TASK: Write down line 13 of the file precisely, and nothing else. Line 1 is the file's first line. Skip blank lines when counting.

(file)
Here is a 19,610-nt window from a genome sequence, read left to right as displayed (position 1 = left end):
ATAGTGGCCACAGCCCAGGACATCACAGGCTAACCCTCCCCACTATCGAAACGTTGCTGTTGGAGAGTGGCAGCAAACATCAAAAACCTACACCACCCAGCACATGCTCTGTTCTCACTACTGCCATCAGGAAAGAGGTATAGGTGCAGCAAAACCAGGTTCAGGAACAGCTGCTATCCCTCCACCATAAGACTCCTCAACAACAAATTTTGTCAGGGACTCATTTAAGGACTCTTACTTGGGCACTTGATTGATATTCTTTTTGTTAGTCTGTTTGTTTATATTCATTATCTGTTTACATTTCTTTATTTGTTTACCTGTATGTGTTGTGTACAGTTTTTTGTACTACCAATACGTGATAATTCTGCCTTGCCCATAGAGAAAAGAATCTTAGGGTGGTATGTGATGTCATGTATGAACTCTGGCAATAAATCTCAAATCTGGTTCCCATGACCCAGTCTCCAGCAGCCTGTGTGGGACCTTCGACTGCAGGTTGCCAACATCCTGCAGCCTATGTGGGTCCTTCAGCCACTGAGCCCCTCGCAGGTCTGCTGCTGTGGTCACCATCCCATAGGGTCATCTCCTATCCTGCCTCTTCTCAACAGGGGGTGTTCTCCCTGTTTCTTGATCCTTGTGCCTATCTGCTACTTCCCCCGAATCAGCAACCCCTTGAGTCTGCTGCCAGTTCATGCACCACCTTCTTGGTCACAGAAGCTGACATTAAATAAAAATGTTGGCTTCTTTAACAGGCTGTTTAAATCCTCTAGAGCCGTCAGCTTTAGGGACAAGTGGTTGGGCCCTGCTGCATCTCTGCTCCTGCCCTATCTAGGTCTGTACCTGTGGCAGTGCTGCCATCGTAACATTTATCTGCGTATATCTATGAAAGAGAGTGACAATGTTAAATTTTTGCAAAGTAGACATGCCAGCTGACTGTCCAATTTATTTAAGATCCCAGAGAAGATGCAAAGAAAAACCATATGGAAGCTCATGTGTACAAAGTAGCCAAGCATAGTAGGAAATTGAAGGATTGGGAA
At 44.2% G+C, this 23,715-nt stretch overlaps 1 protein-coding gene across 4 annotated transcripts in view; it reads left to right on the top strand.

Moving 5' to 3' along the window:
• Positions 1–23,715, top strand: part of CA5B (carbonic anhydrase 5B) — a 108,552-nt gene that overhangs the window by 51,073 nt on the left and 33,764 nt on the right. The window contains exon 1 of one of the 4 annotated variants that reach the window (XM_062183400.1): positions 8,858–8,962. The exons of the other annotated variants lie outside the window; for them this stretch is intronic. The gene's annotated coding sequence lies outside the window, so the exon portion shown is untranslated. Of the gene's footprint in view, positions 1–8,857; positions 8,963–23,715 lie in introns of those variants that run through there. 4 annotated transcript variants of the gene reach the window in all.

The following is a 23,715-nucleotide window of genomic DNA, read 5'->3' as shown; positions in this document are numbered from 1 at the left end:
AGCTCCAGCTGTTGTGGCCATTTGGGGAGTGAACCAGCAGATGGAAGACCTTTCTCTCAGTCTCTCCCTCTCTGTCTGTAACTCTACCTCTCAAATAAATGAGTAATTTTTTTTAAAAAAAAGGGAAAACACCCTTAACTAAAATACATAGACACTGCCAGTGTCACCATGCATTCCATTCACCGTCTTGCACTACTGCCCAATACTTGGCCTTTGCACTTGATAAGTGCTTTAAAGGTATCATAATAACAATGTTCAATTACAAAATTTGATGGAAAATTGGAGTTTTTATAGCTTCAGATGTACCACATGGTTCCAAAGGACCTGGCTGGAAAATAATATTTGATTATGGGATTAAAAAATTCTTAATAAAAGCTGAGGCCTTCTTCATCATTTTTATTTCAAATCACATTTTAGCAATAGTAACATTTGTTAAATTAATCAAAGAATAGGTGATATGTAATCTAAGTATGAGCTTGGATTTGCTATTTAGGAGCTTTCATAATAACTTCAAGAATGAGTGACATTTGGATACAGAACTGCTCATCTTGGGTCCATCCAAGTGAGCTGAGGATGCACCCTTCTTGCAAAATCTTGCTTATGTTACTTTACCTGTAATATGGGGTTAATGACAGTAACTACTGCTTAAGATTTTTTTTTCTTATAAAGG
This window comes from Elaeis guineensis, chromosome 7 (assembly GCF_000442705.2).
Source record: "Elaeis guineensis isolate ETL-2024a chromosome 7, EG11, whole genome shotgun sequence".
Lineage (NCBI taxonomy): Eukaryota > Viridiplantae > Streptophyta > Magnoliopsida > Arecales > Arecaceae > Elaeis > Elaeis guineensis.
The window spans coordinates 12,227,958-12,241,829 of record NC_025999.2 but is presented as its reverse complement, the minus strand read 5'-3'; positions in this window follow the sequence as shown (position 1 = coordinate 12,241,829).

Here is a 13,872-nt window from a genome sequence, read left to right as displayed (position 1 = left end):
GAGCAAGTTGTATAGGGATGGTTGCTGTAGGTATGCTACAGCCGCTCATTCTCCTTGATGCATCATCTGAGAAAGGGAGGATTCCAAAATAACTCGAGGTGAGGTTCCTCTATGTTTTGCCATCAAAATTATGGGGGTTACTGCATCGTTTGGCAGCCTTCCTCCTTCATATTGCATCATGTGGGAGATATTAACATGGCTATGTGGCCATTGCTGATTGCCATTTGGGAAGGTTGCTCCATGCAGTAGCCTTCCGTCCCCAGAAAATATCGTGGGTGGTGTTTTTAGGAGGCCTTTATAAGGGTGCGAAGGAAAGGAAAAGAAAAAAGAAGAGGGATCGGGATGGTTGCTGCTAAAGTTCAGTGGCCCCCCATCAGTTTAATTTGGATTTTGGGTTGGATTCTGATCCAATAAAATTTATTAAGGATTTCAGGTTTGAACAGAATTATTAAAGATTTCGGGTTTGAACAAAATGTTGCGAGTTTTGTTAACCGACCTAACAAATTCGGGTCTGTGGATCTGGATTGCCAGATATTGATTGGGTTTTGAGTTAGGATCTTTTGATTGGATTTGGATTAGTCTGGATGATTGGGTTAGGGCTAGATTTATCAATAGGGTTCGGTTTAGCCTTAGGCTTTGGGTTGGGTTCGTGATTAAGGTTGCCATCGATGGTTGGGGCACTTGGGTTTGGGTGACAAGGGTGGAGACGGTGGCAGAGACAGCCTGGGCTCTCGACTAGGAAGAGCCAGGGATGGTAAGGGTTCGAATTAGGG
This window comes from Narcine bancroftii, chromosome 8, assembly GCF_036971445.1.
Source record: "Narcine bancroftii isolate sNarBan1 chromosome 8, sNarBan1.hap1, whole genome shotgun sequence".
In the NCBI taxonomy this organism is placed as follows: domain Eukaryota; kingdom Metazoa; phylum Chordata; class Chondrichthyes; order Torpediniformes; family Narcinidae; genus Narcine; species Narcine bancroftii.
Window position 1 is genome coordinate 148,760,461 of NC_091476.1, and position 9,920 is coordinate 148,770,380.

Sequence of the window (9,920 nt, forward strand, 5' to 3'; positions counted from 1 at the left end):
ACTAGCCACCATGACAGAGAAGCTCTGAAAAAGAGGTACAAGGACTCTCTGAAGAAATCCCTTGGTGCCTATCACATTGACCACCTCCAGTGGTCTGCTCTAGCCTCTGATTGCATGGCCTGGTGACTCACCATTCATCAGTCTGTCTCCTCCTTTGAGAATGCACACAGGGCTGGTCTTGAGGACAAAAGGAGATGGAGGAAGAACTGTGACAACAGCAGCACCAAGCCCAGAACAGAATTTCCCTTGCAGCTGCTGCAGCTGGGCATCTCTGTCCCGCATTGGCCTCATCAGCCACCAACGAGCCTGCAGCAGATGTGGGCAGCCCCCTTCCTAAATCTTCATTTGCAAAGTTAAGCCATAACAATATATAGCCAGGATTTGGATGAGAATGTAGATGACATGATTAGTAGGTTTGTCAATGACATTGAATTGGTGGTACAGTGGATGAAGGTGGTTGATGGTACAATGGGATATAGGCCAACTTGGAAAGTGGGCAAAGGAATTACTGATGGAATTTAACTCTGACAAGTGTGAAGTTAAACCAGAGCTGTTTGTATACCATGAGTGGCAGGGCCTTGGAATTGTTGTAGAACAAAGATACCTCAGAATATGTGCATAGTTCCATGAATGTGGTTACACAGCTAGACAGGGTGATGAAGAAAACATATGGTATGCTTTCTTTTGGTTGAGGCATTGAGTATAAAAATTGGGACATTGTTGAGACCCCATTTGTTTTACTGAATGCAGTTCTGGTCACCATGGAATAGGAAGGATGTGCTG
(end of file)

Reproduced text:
GAGCAAGTTGTATAGGGATGGTTGCTGTAGGTATGCTACAGCCGCTCATTCTCCTTGATGCATCATCTGAGAAAGGGAGGATTCCAAAATAACTCGAGGTGAGGTTCCTCTATGTTTTGCCATCAAAATTATGGGGGTTACTGCATCGTTTGGCAGCCTTCCTCCTTCATATTGCATCATGTGGGAGATATTAACATGGCTATGTGGCCATTGCTGATTGCCATTTGGGAAGGTTGCTCCATGCAGTAGCCTTCCGTCCCCAGAAAATATCGTGGGTGGTGTTTTTAGGAGGCCTTTATAAGGGTGCGAAGGAAAGGAAAAGAAAAAAGAAGAGGGATCGGGATGGTTGCTGCTAAAGTTCAGTGGCCCCCCATCAGTTTAATTTGGATTTTGGGTTGGATTCTGATCCAATAAAATTTATTAAGGATTTCAGGTTTGAACAGAATTATTAAAGATTTCGGGTTTGAACAAAATGTTGCGAGTTTTGTTAACCGACCTAACAAATTCGGGTCTGTGGATCTGGATTGCCAGATATTGATTGGGTTTTGAGTTAGGATCTTTTGATTGGATTTGGATTAGTCTGGATGATTGGGTTAGGGCTAGATTTATCAATAGGGTTCGGTTTAGCCTTAGGCTTTGGGTTGGGTTCGTGATTAAGGTTGCCATCGATGGTTGGGGCACTTGGGTTTGGGTGACAAGGGTGGAGACGGTGGCAGAGACAGCCTGGGCTCTCGACTAGGAAGAGCCAGGGATGGTAAGGGTTCGAATTAGGG